December 17, 2007

The Baghdad Strategy

The US has had an interesting change in strategic planning for the coming drawdown in Iraq when the surge troops depart. Originally, the Army planned on making most of their significant reductions in Baghdad. Now they have decided that the western provinces can manage themselves better than expected, while Baghdad will require a stronger American presence longer:

In a change of plans, American commanders in Iraq have decided to keep their forces concentrated in Baghdad when the buildup strategy ends next year, removing troops instead from outlying areas of the country.

The change represents the military's first attempt to confront its big challenge in 2008: how to cut the number of troops without sacrificing security.

The shift in deployment strategy, described by senior U.S. military officials in Iraq and Washington, is based on concerns that despite recent improvements, the capital could again erupt into widespread violence without an imposing American military presence.

A year ago, when U.S. patrols in Baghdad were sparse and sectarian killings were spiraling out of control, President Bush proposed a troop buildup in part to establish order in the capital. Over the last four months, violence in the capital has begun to abate.

But the most significant improvements have been in outlying areas, where the first of about 28,500 additional troops arrived in February, followed by gradual improvements in Baghdad. Military planners at first thought it would be the other way around.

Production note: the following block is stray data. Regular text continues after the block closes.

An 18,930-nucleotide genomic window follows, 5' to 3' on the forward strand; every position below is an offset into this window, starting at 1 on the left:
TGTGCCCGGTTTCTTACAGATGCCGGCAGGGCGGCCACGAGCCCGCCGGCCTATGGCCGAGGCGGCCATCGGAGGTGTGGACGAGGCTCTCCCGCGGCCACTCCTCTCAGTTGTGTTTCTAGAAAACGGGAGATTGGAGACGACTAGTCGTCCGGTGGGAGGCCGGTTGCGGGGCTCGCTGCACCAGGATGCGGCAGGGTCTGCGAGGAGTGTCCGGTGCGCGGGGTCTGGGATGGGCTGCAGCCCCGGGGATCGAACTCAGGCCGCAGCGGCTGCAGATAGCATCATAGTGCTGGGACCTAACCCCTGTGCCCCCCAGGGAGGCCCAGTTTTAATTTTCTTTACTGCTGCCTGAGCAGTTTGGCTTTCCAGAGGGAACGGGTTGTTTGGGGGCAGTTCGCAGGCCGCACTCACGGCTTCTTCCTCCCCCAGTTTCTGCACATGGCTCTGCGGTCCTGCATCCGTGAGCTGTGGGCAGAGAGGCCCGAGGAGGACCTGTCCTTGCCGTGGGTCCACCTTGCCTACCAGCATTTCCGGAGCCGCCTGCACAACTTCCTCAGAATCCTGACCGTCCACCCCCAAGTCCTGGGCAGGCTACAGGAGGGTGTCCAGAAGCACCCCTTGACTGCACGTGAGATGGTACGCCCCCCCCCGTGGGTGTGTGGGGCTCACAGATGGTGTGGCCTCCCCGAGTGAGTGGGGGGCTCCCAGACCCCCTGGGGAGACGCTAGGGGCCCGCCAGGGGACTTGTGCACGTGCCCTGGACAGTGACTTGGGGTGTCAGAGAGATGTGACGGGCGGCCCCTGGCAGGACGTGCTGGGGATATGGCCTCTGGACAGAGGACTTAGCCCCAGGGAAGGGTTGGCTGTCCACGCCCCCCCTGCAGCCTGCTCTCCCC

Part of this has to come from one of the metrics of success -- returning refugees. Iraq has a steady stream of citizens returning from abroad after having fled the violence at home. In more homogeneous populations, this will present fewer problems than in the volatile population mix of Baghdad, especially given some changes in the sectarian map there.

The capital remains the toughest nut to crack, though, in terms of reconciliation. It has the most significance for political and symbolic reasons to Iraqis, and therefore the various factions have less willingness to compromise. Even without the returning refugees, it would still have its tensions and continuing issues with infrastructure and mundane law-enforcement issues, but in Baghdad these can be flashpoints for sectarian strife -- and any serious eruption could spread across the country.

Baghdad has improved along with the rest of the nation, but at a slower rate. Taxis now service the entire city with the exception of a few tough neighborhoods. Markets have reopened, and businesses operate into the night. The key will be in maintaining the momentum towards de facto reconciliation that will find its political expression after Iraqis find ways to live together in mixed communities like Baghdad. An American military presence can help keep the momentum from suddenly reversing itself, at least until Baghdad's security forces can prove themselves reliable and competent to do it.

Will the western provinces, including Anbar, prove reliable first? The US believes they already have. They also see some success in Basra's handover to the Iraqi government and believe that the Sunnis can work within the same framework. If General David Petraeus is correct, we may be farther along than many of us hoped.


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